The progress report said that the OIG is investigating the HIV grants and preparing its final report on the TB and malaria grants investigation, but that its final reports on these investigations would be withheld at the request of the investigating judge, on the grounds that publication may seriously compromise his investigation and resulting prosecutions.
The OIG said that there are safety concerns for the OIG staff working on the investigations in Mali. The OIG was strongly advised to seek protection of its staff because of the high visibility of the case, the substantial sums of money involved, and the seniority of some officials who are the subject of the inquiries. Protection has been provided by the U.S. mission.
The OIG said that the fraud in Mauritania was perpetrated through the submission of fabricated documents (supporting invoices and requests for payment) provided by SRs and sub-sub recipients (SSRs) over a five-and-a-half-year period.
There is currently only one HIV grant in Mauritania, for which the PR is the National AIDS Committee (SENLS). That grant was suspended by the Global Fund in September 2009, when the OIG first raised allegations of fraud. The grant is still suspended. The OIG estimates that $4.1 million of the $6.2 million disbursed to SENLS (67%) was misappropriated. About $1.7 million has been repaid thus far by the Government of Mauritania. About $2.4 million remains outstanding.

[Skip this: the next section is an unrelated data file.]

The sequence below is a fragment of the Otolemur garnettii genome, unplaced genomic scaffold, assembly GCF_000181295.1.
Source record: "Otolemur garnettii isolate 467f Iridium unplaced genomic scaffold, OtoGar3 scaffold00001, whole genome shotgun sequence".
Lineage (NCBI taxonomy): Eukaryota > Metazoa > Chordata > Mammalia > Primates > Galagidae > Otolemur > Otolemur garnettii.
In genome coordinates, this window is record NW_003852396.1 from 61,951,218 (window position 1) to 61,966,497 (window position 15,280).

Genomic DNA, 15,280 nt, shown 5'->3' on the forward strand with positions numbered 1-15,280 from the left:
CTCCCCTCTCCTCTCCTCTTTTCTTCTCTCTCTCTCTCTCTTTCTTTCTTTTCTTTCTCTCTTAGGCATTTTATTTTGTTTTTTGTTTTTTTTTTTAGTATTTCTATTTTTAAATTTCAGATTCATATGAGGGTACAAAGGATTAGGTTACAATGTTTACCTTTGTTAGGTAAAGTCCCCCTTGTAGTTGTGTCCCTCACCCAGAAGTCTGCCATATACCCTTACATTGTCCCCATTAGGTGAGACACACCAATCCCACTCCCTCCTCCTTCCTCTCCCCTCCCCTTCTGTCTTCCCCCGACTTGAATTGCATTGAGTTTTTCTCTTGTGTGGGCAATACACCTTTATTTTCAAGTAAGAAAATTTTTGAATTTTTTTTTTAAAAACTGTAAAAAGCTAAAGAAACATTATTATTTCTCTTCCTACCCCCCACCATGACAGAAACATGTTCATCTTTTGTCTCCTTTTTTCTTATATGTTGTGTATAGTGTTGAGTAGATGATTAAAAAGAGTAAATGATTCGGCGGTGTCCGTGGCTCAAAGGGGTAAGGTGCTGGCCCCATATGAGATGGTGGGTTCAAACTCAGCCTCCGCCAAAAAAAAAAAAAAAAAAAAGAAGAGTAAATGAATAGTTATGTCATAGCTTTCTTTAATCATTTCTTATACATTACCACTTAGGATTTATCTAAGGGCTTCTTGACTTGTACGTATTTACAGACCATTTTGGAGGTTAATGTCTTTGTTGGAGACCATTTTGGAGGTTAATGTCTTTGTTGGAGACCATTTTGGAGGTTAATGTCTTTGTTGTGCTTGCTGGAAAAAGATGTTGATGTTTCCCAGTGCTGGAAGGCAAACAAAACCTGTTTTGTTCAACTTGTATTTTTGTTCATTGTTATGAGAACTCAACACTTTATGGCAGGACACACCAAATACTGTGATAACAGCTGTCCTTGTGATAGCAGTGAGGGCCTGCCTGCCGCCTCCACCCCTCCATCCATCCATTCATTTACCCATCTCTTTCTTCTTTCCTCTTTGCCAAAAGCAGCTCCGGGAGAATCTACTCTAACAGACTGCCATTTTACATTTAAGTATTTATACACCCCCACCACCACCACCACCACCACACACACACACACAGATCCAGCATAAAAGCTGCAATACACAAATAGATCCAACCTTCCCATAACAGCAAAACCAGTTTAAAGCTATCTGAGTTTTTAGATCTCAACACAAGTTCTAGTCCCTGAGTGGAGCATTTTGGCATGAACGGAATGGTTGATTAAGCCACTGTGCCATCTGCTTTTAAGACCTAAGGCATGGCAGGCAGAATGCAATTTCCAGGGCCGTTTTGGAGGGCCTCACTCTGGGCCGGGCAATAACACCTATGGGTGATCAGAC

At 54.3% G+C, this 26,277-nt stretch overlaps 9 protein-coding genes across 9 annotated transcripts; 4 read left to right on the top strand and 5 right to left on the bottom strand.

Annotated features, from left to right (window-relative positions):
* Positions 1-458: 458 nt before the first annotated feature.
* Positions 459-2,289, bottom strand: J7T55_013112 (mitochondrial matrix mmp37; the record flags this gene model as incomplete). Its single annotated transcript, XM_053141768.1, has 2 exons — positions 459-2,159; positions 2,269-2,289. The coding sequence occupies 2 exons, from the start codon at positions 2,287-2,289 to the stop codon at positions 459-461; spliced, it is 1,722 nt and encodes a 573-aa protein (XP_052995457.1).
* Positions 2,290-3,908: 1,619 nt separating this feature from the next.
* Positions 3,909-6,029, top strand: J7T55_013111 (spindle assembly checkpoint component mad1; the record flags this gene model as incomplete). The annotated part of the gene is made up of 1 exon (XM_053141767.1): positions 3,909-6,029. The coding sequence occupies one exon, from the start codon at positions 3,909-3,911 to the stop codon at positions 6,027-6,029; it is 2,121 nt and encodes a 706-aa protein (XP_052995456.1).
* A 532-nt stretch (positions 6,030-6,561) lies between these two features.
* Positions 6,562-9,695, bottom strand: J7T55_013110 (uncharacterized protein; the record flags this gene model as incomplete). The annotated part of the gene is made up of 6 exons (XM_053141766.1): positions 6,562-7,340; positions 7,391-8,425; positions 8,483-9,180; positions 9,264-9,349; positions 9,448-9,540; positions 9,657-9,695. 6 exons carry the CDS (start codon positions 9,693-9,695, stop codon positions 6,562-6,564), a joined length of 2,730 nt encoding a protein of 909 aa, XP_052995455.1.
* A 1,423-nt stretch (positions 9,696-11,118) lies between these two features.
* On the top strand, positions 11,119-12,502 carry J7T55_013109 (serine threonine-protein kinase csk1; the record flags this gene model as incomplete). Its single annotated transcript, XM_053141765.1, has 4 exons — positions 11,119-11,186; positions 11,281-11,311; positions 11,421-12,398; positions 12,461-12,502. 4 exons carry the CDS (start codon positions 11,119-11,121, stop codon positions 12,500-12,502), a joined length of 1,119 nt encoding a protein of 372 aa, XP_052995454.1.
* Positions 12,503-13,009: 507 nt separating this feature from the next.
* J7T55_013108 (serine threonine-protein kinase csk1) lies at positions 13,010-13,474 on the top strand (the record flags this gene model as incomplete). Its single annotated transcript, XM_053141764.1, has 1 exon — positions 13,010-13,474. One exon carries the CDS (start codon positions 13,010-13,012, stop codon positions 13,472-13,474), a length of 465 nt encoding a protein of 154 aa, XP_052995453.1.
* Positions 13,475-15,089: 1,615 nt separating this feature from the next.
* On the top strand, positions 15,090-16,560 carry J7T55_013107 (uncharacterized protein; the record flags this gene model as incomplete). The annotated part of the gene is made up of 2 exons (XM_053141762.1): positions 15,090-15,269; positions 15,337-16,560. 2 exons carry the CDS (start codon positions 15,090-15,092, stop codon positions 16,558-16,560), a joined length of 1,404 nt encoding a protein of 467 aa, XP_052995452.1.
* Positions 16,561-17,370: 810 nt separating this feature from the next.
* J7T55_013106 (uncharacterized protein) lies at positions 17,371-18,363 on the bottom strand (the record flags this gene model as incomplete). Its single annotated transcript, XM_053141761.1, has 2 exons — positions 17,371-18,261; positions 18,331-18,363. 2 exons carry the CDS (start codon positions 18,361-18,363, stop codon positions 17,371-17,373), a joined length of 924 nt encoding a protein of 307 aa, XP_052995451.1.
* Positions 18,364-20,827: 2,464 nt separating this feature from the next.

In connection with this fraud, an arrest warrant has been issued for a fourth staff member at SENLS. (GFO reported on the arrest of three senior SENLS officials in “More Evidence of Fraud in Global Fund Grants to Mauritania,” GFO 125.)
With respect to the two TB and two malaria grants, for which the PR is the United Nations Development Programme (UNDP), the OIG said that it had analysed about $3.5 million of the $9.9 million in disbursements, and that about $2.7 million had been misappropriated. The OIG said that “this is an amount that UNDP, as the Principal Recipient, is responsible for in its fiduciary capacity over the SRs.”